With the national unemployment rate kissing 10% , it was disheartening to see Howard Swint join the job killing deficit hawks. In Saturday’s Gazette-Mail, Swint argues that the solution to our economic woes is a federal “Balanced Budget Amendment” that “provides that annual expenditures do not exceed revenue for any fiscal year.” Swint worries that “special interests” are going to saddle our “children and grandchildren’s money literally before they have even earned it.” Apparently, there’s even a small movement to enact a balanced budget amendment. The push to enact such an amendment reflects a deep misunderstanding of how the economy works in a recession and a hidden desire to cut benefits and entitlements like Social Security.
Let me first say that the #1 REASON why the U.S. has a long-term budget deficit problem is out of control health care spending (per person health care costs exceeding per person GDP growth). Secondly, our current deficit is largely a result not of current spending but of the bursting of the housing bubble and Bush’s tax cuts for the wealthy. (I will concede, however, that the wars in Iraq and Afghanistan do constitute a good portion of the projected deficits and that a balanced budget amendment might make it more difficult to go to war.)
Back to the long-term problem. If we had the same health care costs as Canada, there would be no long-term “deficit problem” , plain and simple. Therefore, if we have any concern about our deficit, it would be to control health care spending, and deal with other deficit problems like reversing bush’s tax cuts on the wealthy, increasing tax progressivity once the economy recovers (take the top rate to 40%, move capital gains back to 25% or higher, create a stock transaction tax, etc.), create larger short-term deficits to “outgrow” the debt (aggregate demand), and decrease military spending (Iraq, Afghanistan, other).
The ability of governments to run deficits is essential. As Paul Krugman acutely observed on Monday, “Both textbook economics and experience say that slashing spending when you’re still suffering from high unemployment is a really bad idea —not only does it deepen the slump, but it does little to improve the budget outlook, because much of what governments save by spending less they lose as a weaker economy depresses tax receipts.” In other words, the best way to pay down the deficit it to out grow it.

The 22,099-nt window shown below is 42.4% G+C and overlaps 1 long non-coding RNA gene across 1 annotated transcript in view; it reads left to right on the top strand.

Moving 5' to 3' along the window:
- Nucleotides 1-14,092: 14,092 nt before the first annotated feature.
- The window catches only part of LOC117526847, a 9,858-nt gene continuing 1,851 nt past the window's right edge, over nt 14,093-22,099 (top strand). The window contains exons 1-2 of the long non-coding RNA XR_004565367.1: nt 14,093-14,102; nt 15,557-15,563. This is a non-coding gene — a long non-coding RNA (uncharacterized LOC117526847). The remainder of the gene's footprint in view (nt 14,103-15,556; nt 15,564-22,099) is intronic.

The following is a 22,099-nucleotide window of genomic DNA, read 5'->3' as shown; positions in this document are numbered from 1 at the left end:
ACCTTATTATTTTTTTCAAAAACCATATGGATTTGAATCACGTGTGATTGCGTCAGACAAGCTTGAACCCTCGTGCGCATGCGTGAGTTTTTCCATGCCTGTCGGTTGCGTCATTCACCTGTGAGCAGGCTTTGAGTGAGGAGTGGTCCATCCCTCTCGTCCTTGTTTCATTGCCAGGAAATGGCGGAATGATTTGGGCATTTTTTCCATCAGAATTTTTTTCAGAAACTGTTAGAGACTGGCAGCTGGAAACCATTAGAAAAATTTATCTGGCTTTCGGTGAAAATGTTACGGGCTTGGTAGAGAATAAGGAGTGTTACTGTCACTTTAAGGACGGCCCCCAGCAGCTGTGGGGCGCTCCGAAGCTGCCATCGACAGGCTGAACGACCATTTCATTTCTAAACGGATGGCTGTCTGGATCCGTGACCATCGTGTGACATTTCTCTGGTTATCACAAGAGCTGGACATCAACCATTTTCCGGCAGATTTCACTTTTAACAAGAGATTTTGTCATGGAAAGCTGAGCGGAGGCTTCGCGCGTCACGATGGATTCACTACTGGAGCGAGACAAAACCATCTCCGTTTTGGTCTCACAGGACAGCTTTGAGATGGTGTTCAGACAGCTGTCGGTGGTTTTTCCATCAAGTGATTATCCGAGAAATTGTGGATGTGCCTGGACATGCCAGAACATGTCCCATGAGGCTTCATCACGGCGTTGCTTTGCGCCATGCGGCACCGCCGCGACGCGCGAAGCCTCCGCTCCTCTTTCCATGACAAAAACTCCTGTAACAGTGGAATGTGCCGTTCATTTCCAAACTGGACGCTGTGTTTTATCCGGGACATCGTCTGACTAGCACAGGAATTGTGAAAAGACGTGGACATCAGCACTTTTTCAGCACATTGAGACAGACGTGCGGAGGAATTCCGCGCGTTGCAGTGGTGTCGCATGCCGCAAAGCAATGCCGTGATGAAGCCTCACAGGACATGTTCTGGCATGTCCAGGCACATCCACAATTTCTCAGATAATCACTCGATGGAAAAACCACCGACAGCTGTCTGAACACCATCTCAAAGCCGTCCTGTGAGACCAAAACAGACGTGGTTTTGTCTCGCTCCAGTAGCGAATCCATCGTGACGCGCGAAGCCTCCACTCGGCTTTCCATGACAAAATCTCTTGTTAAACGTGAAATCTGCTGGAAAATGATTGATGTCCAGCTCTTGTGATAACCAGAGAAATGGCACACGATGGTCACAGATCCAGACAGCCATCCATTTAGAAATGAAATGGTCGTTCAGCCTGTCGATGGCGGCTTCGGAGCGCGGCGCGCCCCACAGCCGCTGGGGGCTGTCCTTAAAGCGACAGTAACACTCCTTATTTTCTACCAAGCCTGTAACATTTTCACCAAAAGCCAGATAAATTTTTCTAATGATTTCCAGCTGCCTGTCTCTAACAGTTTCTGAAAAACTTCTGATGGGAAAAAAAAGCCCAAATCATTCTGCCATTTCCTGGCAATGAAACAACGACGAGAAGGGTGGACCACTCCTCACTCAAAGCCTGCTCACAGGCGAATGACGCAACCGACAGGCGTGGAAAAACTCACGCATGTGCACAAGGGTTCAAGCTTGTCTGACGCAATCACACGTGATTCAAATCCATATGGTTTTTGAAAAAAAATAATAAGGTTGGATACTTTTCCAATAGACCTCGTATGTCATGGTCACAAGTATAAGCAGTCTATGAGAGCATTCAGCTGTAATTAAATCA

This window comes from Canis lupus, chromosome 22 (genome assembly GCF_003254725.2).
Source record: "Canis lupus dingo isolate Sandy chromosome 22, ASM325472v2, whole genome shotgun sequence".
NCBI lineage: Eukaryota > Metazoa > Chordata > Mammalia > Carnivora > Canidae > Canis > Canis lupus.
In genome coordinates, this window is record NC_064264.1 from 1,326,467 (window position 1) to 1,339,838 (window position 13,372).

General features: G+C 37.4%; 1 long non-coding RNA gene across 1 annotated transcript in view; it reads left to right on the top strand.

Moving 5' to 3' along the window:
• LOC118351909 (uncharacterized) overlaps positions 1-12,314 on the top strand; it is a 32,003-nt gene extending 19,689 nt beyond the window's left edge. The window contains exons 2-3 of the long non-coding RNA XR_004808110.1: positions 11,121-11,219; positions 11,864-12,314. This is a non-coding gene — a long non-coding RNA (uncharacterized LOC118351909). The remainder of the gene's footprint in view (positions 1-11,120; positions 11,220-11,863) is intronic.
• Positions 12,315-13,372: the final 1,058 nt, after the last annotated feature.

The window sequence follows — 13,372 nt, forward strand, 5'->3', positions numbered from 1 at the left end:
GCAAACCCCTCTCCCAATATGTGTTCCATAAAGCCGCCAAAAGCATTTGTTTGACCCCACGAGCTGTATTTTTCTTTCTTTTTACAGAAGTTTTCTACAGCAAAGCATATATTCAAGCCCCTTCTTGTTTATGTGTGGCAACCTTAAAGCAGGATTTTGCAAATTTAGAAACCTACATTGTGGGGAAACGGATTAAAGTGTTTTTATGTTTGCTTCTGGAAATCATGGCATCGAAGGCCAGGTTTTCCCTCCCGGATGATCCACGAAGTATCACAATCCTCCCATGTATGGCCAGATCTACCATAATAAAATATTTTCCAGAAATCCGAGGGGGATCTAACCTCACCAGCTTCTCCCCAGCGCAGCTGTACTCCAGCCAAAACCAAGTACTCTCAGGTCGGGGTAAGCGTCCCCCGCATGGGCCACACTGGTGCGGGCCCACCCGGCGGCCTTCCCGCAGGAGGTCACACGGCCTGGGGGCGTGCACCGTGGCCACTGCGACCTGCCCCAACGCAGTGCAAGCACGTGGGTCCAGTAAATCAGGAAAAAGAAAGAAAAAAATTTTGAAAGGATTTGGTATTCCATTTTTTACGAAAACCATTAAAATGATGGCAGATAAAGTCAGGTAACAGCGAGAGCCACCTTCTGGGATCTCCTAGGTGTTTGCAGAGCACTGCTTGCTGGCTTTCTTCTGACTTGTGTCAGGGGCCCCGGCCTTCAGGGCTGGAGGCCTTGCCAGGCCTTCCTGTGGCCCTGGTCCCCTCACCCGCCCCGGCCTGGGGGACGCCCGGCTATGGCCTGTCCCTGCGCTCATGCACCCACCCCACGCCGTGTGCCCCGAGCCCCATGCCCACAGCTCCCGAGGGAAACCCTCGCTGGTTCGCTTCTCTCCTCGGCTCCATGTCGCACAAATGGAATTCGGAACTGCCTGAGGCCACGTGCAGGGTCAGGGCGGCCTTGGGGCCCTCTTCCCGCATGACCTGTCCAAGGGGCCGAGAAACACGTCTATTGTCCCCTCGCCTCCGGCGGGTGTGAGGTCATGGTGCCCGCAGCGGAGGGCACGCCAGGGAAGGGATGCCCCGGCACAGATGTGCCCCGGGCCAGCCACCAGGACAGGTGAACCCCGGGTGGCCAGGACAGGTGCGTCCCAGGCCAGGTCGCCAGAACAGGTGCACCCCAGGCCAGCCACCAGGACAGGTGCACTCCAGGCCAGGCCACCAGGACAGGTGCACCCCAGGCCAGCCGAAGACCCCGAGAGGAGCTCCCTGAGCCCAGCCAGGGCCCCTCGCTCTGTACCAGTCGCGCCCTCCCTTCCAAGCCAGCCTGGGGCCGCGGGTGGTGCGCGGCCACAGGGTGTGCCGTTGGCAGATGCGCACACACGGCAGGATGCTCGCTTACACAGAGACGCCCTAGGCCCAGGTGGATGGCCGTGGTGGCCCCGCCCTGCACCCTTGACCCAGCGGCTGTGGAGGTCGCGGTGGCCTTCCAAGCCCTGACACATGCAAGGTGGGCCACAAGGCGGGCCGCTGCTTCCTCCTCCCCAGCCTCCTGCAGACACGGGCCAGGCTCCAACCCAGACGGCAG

Also, what matters is the debt to GDP ratio, not “paying down the debt.” As we grow, the debt gets smaller (This is what happened in the post-war years. We never repaid the debt, it just got smaller with growth). For example, in 2008 the federal government took in $2.1 trillion in revenues. Using this number as a bench mark, in ten years – at 2.5% growth and 2% inflation – it should rise to close to $4 trillion. This means the debt would be a shrinking percentage over next decades deficits under current law.
Debt is mostly a distributional problem, not a generational problem. It’s important to point out that the generation that came of age during WWII were handed the largest debt in the nation’s history, yet they enjoyed the greatest period of shared prosperity the country ever enjoyed. We also have to remember: the investments we make today, whether it’s research and development, education, or infrastructure, is what will determine the well-being of future generations.
If we are worried about debt, the REAL solution is to attack the root problems listed above and get the economy moving again by deficit spending. Putting the budget deficit ahead of the job deficit is like worrying about cutting the lawn when the house is on fire.
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